Wyatt cleans up the town – but not Tombstone
In the mid-1950s the Wyatt Earp of legend was far more dominant than the figure of historical fact. The hugely popular The Life and Legend of Wyatt Earp premièred on ABC in ’55 (it would run for six seasons, remaining consistently high in the Nielsen ratings and garnering two Emmy nominations) and that year too Will Henry’s best-selling Who Rides with Wyatt was published. Journalist Stuart N Lake’s sensational 1931 biography was now taken as gospel, and Lake was an ‘historical adviser’ on the set of several Earp pictures, including Wichita. Earlier screen Wyatts like Randolph Scott in Frontier Marshal (Lake’s title) in 1939 and, especially, Henry Fonda in John Ford’s My Darling Clementine in 1946 had made the mythic Wyatt Earp into the factual one – or at least the one that most Americans accepted. This would be reinforced by Burt Lancaster in John Sturges’s telling of the tale in Gunfight at the OK Corral in 1957, one of the most famous Westerns ever made.
Wichita is an unusual Wyatt Earp picture, though, in that it does not tell of Tombstone or even of Dodge but recounts his first job marshaling, in Wichita. It’s all nonsense, of course, and Earp was never marshal of Wichita, but as I have often said, we don’t watch Westerns for historical truths. Or we’d be pretty crazy if we did.
Joel McCrea is Wyatt this time. A great Western actor, he had a quiet authority very well suited to town-taming marshals. He would be Bat Masterson later, cleaning up the town in The Gunfight at Dodge City. Earp was in fact reluctant to shoot people, at least before Tombstone, and McCrea was perfect as the tough lawman who will only pull a gun as a last resort.
This was the first Western of a series of McCrea pictures made by producer Walter Mirisch. Walter and his brothers Marvin and Harold were together one of the most successful producing teams in Hollywood history. They would later produce such 60s hits as Some Like it Hot, West Side Story, The Great Escape and The Pink Panther but as far as proper films go (i.e. Westerns) the Mirisch name deserves endless credit for The Magnificent Seven. Walter started as a producer for Monogram back in 1949 on very low-budget stuff. Once Monogram merged into Allied Artists (Mirisch was one of the prime movers of that deal) he would move upmarket with top stars like McCrea and directors like Jacques Tourneur. Wichita was budgeted at half a million dollars – big money. He would also work with Gary Cooper. So he’s a major figure in our beloved genre.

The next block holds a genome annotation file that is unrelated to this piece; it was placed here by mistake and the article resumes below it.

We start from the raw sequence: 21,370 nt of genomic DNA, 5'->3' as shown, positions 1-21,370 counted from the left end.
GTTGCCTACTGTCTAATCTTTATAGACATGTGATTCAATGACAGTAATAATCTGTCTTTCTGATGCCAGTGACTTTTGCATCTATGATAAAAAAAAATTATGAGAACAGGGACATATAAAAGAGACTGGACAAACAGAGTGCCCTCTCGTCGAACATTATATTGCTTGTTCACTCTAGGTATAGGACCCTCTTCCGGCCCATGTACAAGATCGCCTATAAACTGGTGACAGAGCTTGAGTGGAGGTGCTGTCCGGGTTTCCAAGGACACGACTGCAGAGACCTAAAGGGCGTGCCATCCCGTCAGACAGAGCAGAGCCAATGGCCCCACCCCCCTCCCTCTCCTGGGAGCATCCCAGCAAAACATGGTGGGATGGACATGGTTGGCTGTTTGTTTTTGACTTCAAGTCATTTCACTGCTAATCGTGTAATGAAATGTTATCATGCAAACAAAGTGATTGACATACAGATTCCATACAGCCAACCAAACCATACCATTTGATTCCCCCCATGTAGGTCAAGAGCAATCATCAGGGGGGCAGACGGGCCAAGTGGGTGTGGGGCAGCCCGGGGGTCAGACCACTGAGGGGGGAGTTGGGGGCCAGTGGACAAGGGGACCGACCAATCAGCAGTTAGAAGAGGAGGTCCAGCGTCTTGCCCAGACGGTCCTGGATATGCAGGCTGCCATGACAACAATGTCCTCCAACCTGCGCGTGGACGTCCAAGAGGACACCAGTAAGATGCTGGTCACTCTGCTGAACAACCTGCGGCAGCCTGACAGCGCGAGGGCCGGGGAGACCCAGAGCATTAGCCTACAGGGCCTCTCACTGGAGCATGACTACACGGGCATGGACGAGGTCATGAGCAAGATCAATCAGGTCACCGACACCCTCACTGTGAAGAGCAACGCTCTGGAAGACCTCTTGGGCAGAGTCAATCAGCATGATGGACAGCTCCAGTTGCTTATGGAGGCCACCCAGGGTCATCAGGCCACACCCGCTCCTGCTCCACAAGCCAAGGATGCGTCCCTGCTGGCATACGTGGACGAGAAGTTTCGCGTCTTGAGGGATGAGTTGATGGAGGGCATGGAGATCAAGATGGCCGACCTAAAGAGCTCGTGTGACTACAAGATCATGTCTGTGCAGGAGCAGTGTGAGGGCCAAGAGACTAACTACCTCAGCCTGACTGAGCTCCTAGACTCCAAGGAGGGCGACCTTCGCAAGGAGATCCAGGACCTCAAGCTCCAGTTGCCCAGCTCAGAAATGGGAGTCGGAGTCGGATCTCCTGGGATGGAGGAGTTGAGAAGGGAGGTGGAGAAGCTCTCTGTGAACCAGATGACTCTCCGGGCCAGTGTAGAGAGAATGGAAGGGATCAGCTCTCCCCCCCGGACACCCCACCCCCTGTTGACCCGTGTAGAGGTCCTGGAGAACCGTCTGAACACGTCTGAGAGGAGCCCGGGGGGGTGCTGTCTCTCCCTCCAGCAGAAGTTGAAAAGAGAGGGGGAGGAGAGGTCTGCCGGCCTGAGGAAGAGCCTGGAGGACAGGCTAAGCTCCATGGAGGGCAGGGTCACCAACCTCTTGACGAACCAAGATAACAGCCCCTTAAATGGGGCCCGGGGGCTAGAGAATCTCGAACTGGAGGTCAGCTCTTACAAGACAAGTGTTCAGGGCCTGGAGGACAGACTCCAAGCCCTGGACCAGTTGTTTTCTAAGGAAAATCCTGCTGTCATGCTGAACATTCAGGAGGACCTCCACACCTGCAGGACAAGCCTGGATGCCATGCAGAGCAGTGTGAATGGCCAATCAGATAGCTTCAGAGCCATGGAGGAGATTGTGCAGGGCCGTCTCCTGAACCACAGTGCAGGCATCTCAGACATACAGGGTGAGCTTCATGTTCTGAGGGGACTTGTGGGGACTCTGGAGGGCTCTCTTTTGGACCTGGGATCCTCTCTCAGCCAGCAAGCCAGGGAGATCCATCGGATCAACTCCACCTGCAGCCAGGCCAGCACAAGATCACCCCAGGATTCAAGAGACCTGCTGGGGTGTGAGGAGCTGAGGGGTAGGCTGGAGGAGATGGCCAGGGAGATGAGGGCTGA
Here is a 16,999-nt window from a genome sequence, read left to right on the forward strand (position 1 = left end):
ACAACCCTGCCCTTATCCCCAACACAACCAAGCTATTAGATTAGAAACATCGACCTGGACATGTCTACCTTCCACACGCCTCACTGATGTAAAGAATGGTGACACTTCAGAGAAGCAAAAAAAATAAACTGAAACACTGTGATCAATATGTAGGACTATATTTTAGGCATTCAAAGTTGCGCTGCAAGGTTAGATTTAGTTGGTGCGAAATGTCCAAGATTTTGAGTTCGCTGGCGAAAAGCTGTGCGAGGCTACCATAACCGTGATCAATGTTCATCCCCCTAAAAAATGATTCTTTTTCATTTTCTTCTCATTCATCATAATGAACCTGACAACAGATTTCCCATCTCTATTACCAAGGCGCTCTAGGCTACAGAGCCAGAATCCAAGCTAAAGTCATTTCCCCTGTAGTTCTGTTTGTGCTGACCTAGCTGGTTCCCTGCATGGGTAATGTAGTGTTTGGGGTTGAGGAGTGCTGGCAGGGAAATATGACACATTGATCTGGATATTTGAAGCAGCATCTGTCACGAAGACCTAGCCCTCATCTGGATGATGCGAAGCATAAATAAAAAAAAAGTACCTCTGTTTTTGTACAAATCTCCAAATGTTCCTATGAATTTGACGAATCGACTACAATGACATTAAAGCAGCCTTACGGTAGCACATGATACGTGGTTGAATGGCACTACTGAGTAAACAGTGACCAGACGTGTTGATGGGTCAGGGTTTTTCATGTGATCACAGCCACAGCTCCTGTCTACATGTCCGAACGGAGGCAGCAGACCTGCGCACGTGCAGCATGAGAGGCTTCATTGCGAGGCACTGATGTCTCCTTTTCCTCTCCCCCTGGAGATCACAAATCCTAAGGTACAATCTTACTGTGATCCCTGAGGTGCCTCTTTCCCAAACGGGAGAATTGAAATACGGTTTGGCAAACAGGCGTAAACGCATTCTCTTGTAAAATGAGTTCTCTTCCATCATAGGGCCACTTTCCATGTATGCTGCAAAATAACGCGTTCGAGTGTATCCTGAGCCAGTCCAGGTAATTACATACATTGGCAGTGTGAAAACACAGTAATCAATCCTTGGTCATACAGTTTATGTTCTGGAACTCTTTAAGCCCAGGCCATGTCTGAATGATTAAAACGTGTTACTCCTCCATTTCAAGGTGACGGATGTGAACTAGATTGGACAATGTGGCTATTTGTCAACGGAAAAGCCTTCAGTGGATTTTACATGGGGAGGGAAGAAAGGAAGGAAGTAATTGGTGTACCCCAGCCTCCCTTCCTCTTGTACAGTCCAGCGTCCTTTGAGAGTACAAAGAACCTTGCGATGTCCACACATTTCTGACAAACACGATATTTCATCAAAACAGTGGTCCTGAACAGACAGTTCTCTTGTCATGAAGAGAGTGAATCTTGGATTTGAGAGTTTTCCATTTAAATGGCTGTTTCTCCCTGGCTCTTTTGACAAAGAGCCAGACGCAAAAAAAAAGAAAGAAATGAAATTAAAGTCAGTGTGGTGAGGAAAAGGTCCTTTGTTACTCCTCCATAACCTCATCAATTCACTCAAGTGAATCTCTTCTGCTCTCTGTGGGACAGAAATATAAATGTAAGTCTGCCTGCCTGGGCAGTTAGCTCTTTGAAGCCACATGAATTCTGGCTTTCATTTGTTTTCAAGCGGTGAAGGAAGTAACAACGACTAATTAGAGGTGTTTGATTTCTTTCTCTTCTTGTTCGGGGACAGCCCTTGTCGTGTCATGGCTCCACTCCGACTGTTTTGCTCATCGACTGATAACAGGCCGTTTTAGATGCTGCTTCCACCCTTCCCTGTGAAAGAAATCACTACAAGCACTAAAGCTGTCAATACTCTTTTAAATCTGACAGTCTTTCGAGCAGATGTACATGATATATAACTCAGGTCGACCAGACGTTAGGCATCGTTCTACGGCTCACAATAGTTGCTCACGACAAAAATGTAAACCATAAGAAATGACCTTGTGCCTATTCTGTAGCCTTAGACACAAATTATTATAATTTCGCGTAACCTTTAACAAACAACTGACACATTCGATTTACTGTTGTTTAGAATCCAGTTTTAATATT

Talented Tourneur had worked with McCrea twice before, on Stars in My Crown and Stranger on Horseback, and star and director got on very well indeed.
In Wichita McCrea is supported by some great Western character actors: reliable heavy Robert J Wilke (one of my favorites) plays Ben Thompson with Jack Elam and Lloyd Bridges as his sidekicks; Edgar Buchanan is the rascally saloon owner Doc Black. Good old Wallace Ford is there, editing the local paper. It’s an excellent cast.
Masterson (Keith Larsen) is in Wichita too, working for Wallace as a cub newspaper reporter for some odd reason. Wyatt recruits him as deputy (I told you it was nonsense). James and Morgan Earp turn up towards the end (John Smith from Laramie on TV and Peter Graves) but don’t have much to do. Joel’s son Jody is a gunman. It’s a large cast and you can often glimpse well-known faces in the street or in the saloon.
It was in Technicolor and CinemaScope (Tourneur’s first widescreen picture), with DP Harold Lipstein doing a fine job. ‘Kansas’ looks like California and in fact is, but never mind. It is all photographed in a pleasant blue tone. Visually, the picture is a treat. And the lyricism of Hans Salter’s music complements it admirably.
The script is sharp and tight. It was by the enormously experienced Daniel B Ullman who started back in 1948 on Tim Holt and Whip Wilson oaters and would later do some quality Bs such as Fort Osage, Kansas Pacific and At Gunpoint, and who would work with McCrea again on The First Texan and The Oklahoman. Ullman’s screenplay of Wichita actually had something interesting to say about business interests conflicting with law and justice, and how to reconcile security with liberty. It is finally pessimistic about the possibility of fighting disorder with guns.
There are some lively scenes of cowboys hurrahing the town. A little boy gets shot, a certain way to get that star onto the shirt of reluctant Wyatt. The new marshal duly passes a gun law, stands his ground grittily and cleans up the town. The gang of cowboys backs down. This was not the first time all this had happened, and it would not be the last, but that doesn’t mean it’s a corny cliché. It’s a comfortable convention that we appreciate.
Wyatt also gets the girl. She is Laurie, the daughter of Mayor Walter Coy, and is played by Vera Miles, later to be Laurie again for John Ford in The Searchers and Mrs Senator Stoddard in Liberty Valance, and they go off at the end to start anew in Dodge. More baloney but dramatically necessary.
There’s a pretty dire song at the start (which kinda gives the plot away) and end sung by Tex Ritter. 1950s Westerns felt obliged to have one, more’s the pity.
Wichita got very good reviews. Quite right, it is a fine Western, a classic Wyatt Earp mythic tale. Tourneur and McCrea tipped the balance, putting it right up there with the best of ’em.